The sound quality is superbly balanced too, with deep, detailed bass, expressive mids and engaging highs. They're a very musical listen for the money.
he lack of support for aptX HD and LDAC is disappointing but not the end of the world at this level. Also, Multipoint Bluetooth – which lets you switch seamlessly between devices – won't arrive until later in the summer. But the superb level of comfort, sound quality and great feature set make these in-ear headphones easy to recommend.
Read the full Sony WF-C700N review
Sennheiser’s IE 900 earbuds will appeal to purists who want to get the best audio possible from a high-quality source. They come packaged like premium in-ear headphones with six ear tip options and three cables with a choice of normal 3.5mm and balanced 2.5mm and 4.4mm connectors. The only thing they don't have is an in-line remote.
Sennheiser's engineers have chosen to go with a single driver rather than the more fashionable multiple unit approach that many rivals take and it is made with rigidity and minimal vibrations in mind. And the results are fantastic. They are impressively clear and open sounding, able to dig deep into the production of a recording. They sound confident and insightful too, revealing layers of low-level information and organising every track they are faced with into a structured and cohesive whole.
Partner these in-ear headphones with a high-quality outboard DAC, such as the Chord Mojo and use good-quality files and you will hear just why the IE 900s justify their hefty price tag.
Read the full Sennheiser IE 900 review
The WF-1000XM4 produce one of the most dynamic, detailed and balanced performances we have heard from a pair of wireless in-ear headphones. Bass notes are crisply defined and ooze texture, while vocals sound refined and extremely natural. They deliver tunes with an infectious sense of musicality that keeps you coming back for more. And you will have plenty of time to be entertained thanks to the class-leading eight-hour battery life.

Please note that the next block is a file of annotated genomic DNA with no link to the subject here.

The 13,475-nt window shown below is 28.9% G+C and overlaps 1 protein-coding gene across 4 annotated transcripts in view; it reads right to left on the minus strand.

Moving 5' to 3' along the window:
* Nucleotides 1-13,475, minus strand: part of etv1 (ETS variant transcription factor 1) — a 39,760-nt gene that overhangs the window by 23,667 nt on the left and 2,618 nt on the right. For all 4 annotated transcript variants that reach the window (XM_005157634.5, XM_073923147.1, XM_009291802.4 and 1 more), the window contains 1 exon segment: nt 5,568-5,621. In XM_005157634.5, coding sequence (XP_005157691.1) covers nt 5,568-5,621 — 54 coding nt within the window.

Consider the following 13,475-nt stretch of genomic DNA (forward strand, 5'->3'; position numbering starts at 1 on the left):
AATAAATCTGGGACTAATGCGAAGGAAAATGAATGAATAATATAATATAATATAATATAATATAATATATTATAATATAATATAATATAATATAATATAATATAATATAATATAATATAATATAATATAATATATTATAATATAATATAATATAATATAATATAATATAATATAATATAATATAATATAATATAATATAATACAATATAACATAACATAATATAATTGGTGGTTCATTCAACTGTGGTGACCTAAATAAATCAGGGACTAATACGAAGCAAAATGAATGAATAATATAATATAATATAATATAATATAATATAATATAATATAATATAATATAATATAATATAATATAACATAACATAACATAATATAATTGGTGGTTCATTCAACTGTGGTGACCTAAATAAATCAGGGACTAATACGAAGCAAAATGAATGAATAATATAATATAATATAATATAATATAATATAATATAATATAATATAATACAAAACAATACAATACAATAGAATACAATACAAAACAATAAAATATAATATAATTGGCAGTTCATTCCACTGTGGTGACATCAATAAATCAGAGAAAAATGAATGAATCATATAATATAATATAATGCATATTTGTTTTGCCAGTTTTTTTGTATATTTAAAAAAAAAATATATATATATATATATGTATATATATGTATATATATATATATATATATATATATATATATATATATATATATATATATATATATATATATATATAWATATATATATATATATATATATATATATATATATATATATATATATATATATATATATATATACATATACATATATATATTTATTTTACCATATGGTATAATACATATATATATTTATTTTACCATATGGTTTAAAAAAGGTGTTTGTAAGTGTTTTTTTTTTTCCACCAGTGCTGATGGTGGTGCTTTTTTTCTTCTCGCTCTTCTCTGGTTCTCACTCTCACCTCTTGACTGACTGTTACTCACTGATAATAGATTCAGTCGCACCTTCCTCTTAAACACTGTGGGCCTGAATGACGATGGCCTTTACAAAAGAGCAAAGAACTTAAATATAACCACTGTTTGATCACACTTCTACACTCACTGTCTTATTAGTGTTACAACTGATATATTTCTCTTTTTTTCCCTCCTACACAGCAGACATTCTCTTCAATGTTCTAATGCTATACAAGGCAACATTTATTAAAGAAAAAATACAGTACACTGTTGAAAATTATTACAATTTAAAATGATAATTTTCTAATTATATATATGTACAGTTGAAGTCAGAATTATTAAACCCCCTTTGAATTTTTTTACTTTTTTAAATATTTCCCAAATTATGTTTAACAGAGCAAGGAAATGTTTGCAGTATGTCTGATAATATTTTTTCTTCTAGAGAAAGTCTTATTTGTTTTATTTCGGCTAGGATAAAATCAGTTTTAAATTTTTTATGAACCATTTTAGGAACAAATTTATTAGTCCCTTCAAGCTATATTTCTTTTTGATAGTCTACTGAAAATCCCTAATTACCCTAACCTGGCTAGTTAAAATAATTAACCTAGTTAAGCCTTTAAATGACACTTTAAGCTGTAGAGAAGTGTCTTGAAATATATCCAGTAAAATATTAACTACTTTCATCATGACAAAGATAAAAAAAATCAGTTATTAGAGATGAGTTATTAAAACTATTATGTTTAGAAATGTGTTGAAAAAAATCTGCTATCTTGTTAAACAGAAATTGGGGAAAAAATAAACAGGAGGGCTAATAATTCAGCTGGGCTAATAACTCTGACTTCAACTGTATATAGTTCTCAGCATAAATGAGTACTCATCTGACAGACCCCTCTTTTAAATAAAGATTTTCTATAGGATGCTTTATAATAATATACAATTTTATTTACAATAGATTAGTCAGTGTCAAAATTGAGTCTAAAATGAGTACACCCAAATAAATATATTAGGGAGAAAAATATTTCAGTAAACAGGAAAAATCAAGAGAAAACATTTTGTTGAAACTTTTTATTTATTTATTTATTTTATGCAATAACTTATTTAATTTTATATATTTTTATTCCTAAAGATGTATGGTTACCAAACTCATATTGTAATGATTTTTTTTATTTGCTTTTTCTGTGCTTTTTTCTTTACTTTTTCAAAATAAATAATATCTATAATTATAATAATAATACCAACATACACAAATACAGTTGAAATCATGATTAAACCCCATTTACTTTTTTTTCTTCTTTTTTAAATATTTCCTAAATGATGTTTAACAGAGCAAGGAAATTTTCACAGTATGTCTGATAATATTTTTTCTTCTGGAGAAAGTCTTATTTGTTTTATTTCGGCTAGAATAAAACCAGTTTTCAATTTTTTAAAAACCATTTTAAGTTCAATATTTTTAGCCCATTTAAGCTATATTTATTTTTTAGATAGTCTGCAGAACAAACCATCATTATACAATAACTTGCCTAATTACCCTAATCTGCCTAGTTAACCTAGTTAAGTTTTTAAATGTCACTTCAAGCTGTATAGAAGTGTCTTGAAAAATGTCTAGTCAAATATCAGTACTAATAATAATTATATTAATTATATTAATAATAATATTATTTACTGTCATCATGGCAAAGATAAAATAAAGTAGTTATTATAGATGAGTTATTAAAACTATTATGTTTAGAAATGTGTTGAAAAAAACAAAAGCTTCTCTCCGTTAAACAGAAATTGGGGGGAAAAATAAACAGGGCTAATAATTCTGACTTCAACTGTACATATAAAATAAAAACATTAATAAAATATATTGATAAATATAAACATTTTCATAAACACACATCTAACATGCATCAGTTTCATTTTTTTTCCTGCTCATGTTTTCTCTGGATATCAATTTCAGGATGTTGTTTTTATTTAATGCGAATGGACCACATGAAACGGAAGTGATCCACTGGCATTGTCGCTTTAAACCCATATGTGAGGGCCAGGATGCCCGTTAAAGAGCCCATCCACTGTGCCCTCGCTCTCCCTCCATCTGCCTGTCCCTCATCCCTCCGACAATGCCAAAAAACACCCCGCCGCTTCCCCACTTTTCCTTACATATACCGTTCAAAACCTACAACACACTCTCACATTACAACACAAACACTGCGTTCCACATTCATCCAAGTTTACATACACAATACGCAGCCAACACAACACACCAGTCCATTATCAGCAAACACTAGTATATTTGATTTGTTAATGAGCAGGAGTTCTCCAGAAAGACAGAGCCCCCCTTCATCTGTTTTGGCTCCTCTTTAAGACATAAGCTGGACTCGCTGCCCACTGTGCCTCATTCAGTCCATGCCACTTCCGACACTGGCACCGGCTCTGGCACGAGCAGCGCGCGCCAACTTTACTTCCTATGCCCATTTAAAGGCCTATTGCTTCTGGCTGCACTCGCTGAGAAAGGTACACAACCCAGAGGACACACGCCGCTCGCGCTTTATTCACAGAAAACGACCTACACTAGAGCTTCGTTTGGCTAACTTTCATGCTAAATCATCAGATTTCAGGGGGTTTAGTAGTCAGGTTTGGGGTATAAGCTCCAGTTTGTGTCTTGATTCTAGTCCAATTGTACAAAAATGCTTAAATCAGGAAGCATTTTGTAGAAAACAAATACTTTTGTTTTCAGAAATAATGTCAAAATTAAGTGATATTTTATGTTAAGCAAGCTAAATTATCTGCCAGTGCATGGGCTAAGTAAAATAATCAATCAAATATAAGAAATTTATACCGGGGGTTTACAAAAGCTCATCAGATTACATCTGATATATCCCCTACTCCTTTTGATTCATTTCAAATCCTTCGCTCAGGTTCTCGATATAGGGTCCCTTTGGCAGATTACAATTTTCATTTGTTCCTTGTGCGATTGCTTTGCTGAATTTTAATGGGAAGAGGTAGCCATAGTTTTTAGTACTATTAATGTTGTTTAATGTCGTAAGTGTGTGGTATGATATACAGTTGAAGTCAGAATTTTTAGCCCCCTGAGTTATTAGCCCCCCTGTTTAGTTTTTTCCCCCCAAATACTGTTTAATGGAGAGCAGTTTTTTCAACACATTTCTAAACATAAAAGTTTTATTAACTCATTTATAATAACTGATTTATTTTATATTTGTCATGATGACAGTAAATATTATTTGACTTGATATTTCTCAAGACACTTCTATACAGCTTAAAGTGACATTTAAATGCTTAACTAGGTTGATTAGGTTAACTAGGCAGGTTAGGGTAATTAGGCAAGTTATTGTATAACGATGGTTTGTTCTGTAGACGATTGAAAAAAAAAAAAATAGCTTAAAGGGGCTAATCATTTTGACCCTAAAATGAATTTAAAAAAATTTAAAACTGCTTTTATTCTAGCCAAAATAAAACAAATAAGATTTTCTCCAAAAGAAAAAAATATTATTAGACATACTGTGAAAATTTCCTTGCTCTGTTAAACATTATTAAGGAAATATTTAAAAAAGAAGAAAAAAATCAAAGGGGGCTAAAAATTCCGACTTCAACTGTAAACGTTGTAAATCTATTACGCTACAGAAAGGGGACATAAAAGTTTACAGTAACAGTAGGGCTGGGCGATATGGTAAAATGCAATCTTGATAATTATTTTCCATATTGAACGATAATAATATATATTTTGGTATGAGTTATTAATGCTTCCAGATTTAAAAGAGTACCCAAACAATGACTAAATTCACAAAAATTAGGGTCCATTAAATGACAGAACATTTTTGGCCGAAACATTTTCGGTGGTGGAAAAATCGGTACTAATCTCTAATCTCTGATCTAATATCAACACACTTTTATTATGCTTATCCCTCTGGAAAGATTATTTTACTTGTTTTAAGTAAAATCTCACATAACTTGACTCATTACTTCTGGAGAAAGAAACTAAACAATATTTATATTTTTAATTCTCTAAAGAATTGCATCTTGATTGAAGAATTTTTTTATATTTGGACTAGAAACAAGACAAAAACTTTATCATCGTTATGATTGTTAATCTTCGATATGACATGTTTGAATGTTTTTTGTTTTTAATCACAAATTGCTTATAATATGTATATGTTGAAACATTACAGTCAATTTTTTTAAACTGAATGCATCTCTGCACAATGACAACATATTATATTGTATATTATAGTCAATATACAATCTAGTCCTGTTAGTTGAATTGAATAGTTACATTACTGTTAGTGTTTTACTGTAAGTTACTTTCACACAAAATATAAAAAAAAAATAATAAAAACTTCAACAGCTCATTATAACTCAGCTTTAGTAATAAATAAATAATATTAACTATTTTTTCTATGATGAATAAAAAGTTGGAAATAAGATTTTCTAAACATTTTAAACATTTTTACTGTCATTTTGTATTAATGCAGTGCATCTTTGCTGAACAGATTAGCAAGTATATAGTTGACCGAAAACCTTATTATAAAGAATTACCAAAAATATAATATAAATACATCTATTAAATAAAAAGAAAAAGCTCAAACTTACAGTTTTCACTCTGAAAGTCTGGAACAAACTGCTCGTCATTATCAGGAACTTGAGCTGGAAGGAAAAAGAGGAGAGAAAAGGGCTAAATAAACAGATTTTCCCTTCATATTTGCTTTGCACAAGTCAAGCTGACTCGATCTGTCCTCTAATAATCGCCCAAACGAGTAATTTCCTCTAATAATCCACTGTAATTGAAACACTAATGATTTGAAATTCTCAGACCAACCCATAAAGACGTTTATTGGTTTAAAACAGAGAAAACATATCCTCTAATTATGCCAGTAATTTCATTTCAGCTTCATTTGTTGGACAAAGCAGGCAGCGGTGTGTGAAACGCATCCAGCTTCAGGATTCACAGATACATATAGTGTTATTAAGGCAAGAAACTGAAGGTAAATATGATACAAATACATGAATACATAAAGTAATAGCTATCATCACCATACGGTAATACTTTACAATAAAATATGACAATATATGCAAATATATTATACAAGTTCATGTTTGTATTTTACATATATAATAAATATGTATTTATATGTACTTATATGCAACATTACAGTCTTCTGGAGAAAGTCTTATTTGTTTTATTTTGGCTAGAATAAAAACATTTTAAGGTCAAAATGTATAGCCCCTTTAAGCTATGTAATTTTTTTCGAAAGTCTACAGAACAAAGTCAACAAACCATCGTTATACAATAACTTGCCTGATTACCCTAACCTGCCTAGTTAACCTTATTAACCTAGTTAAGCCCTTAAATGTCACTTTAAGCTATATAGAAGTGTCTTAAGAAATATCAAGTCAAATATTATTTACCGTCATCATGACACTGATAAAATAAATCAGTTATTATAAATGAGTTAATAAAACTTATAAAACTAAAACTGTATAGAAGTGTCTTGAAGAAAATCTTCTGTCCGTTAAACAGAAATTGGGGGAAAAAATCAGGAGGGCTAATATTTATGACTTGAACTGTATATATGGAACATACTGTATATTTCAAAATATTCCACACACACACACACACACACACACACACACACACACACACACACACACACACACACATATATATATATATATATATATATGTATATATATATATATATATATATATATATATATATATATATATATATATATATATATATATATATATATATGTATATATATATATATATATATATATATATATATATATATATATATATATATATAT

The Sony earbuds are relatively comfortable to wear (although we think the WF-C700N are more comfy for longer listening) and you get great noise isolation from the ear tips and fantastic noise cancelling from Sony's Integrated Processor V1.
IPX4 water resistance comes as part of the WF-1000XM4 package, as does Sony's clever Headphones Connect app for iOS and Android, touch controls, and clever features such as Quick Attention and Speak-To-Chat which both allow you to have a conversation without removing the earbuds. If you want a fantastic pair of in-ear headphones that wont tangle you up in wires, you need to try these Sonys.
Read the full review: Sony WF-1000XM4
Think of Sony's WF-C500 wireless earbuds as a no-frills version of the WF-1000XM4 found further up this page. They deliver a lot of what makes those in-ear headphones a success for a fraction of the money although you do have to sacrifice a feature or two – noise-cancelling, for example.
These in-ears are good for running and sports, thanks to their IPX4 rating, and you also get ‘fast pair’ connectivity with Android devices and ‘swift pair’ with Windows 10 PCs.
Typically for Sony in-ears, the sound is nicely balanced. There is also loads of midrange detail on show. What you are presented with is a cohesive and musical package.
Battery life is 10 hours from the buds themselves, which is excellent. The case provides just another 10 hours, so the total battery life can be bettered by some rivals. But, if you are after a great budget pair of earbuds and you're working to a really tight budget, the Sony WF-C500 would be our first port of call.
Read the full Sony WF-C500 review
These premium Bluetooth in-ear headphones sound amazing and set a new benchmark for earbuds of this type.
Smaller and lighter than the original QC Earbuds (which you can find a few places below), the Earbuds II provide a comfy fit and plenty of features. Bluetooth 5.3 support is a big bonus, and the Bose app allows you to play around with the amount of noise-cancelling on offer via various customisable presets.
Speaking of noise-cancelling, the Bose are at the top of their game. They can automatically adjust the amount of ANC on offer so your music isn’t drowned out by particularly loud noises and the effect is deeply impressive. The Bose sound balanced and neutral and have no problems uncovering fine detail.
It's a shame there's no support for high-quality wireless audio codecs such as LDAC or aptX HD, nor is there wireless charging or Bluetooth multipoint. But we don't think this is the end of the world when you consider that these classy in-ear headphones deliver such a great sonic performance.
Read the full Bose QuietComfort Earbuds II review
Apple's in-ear headphones have always been decent wireless earbuds, but unremarkable. They've performed solidly but not spectacularly over the years. But with the AirPods Pro 2, Apple has made a pair of in-ear headphones that deliver the goods.
How? Noise-cancelling is very good, battery life is very competitive, and you get new features and, more importantly, a big jump in sound quality compared to previous efforts. They're also the same price as the original AirPods Pro, which helps.
Fit is very good, and the new design feels a lot less intrusive than some rival in-ear headphones. Apple has finally added on-bud volume controls, which improves the user experience too.